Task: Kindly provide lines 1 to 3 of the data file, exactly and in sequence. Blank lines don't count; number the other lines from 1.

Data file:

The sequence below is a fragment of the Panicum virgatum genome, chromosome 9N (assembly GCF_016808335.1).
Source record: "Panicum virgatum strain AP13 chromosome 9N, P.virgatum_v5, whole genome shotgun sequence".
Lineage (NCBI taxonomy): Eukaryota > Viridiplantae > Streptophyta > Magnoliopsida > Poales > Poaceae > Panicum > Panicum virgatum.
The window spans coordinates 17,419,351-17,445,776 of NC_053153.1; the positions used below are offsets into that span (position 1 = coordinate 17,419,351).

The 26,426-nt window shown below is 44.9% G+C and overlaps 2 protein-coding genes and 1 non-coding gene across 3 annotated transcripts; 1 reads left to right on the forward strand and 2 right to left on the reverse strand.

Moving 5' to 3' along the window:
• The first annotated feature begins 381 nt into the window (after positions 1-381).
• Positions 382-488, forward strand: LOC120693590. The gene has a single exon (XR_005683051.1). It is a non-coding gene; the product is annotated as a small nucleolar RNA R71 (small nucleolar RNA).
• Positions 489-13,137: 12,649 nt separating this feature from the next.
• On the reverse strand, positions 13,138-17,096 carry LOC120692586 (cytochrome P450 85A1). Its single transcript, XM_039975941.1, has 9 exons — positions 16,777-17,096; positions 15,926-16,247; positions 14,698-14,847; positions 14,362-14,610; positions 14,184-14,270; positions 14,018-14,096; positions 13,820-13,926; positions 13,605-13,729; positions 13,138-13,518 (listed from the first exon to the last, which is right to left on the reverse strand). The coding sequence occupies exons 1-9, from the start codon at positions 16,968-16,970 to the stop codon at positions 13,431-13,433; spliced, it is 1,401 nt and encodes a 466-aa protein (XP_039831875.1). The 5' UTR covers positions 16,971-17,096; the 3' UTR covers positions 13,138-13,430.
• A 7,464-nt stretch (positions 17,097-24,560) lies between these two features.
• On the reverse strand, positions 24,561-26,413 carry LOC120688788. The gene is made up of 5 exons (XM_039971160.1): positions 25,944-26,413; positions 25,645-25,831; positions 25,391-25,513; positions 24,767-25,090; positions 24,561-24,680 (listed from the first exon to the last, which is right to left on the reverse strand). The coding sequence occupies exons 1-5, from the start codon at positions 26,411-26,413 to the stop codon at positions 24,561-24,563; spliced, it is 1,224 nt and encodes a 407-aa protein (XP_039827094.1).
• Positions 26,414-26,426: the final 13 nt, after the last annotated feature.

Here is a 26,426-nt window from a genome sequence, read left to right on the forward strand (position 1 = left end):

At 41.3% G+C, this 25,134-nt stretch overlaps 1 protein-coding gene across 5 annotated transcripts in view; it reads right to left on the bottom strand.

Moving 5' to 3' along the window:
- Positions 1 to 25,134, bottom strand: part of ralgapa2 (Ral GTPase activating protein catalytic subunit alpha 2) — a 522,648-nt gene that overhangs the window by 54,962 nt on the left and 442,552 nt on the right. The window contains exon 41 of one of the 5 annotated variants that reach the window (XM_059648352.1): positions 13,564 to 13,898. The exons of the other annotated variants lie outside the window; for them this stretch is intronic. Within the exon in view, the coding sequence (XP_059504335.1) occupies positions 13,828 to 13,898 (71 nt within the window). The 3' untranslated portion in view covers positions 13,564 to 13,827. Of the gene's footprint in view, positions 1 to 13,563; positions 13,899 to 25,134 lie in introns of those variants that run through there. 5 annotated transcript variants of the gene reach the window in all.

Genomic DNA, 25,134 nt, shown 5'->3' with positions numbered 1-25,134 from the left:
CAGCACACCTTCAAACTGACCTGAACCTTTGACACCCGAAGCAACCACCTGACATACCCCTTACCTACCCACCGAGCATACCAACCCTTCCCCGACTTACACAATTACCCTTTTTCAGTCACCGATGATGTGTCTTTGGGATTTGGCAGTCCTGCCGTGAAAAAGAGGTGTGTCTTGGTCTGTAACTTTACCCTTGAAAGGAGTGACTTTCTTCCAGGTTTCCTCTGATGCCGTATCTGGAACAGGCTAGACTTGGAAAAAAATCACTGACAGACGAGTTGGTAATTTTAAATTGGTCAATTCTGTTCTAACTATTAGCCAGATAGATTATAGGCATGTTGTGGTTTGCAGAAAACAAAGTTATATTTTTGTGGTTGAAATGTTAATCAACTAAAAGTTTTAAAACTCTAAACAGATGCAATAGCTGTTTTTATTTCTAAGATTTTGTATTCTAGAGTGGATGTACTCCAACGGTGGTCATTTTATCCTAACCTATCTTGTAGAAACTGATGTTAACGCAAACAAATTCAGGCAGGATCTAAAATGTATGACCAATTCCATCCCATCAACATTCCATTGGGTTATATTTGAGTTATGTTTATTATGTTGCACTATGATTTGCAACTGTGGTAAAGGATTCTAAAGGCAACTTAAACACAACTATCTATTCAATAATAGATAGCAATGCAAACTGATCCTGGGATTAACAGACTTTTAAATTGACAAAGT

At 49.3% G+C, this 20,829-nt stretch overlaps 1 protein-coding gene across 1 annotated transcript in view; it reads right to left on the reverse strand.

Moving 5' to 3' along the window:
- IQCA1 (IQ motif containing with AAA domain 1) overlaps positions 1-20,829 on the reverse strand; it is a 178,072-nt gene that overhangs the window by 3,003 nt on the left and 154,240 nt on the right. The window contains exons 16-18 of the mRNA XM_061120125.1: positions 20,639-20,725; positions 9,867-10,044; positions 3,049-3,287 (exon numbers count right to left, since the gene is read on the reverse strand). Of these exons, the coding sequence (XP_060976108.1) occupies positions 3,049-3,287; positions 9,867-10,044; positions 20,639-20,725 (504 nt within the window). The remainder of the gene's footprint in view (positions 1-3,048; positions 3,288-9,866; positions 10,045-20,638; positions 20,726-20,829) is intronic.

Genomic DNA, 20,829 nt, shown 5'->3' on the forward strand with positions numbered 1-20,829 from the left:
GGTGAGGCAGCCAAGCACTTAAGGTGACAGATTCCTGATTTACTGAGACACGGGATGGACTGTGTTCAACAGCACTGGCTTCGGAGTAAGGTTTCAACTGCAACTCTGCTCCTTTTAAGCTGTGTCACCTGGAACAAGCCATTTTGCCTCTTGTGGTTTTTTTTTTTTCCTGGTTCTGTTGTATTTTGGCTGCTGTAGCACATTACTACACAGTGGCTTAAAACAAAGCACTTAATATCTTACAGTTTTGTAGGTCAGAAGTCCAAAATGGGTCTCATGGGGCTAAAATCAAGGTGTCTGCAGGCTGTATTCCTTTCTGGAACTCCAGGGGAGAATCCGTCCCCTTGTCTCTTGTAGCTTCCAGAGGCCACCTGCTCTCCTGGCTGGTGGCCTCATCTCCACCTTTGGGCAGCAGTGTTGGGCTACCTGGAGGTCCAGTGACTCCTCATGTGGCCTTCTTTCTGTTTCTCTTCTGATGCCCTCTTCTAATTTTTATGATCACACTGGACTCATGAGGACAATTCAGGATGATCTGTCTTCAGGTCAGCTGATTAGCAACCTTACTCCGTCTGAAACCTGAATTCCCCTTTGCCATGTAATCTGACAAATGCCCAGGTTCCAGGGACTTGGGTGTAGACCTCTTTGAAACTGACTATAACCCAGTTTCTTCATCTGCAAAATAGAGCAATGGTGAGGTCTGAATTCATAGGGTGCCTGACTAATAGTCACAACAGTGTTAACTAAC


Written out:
The sequence below is a fragment of the Panicum virgatum genome, chromosome 9N (assembly GCF_016808335.1).
Source record: "Panicum virgatum strain AP13 chromosome 9N, P.virgatum_v5, whole genome shotgun sequence".
Lineage (NCBI taxonomy): Eukaryota > Viridiplantae > Streptophyta > Magnoliopsida > Poales > Poaceae > Panicum > Panicum virgatum.